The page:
Size XL. Red. PHD Dri-Shell outer (ie water repellent, although I never tested this!). 900 fill power European goose down. PHD rates it as good to minus 5 degrees centigrade.

Two outer elasticated pockets and one inner zipped pocket.


My version of the jacket was the TGO "best buy" when tested by John Manning, and the latest version has been given a similar accolade by Judy Armstrong. 

Reason for Sale: Quite simply I've replaced with the same jacket in an XXL. That size wasn't available when I bought mine. I'm 6ft 3 inches and my XL is just a bit too small. I reckon the XL is ideal for anyone up to a maximum of about 6 foot 1 inch tall.

Price: £175 The current version of this jacket from PHD costs £365 with hood and P and P.



Pacer Poles (alloy)



Much used, much loved.  The looks reflect this with the scratch marks etc of 3 TGO Challenges and many other trips, but the poles themselves are serviceable. In my opinion, and that of such gurus as Chris Townsend, the handle design on Pacers make them far more effective than the traditional pole set up. I'm selling because I have replaced with the carbon fibre version.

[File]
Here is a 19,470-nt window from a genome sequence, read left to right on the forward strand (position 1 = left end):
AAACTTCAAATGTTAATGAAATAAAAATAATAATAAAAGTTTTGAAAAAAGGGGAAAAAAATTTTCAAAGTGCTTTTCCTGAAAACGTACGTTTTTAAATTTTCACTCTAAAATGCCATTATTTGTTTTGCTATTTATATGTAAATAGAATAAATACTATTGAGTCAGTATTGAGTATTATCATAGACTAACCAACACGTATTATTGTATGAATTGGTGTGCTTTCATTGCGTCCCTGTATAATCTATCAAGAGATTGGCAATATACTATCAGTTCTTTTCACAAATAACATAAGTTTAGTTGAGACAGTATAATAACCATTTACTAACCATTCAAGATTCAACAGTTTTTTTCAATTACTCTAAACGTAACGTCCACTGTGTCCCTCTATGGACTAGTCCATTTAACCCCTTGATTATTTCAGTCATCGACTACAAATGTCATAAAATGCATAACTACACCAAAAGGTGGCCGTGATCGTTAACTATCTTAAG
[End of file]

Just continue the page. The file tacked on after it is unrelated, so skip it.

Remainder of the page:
Price: £30



Karrimor Hot 45 Rucksack 



Buy yourself some history!  This is a basic, medium volume, one compartment, heavy duty sack with a good sized lid pocket.  I used to use it to carry my climbing gear to the crag back in the 1990s, when Karrimor Packs were still regarded as the dog's dangly bits.  It's not been out of a garage or the loft for the last 15 years. Whilst old it is still very serviceable. Some deterioration to the lamination on the internal closure collar. Back slightly dirty.


Price: £25 




As stated above, if interested in any of this stuff, or for more information, please get in touch via the Contact Form on the blog or via a Direct Message on Twitter (@FellBound).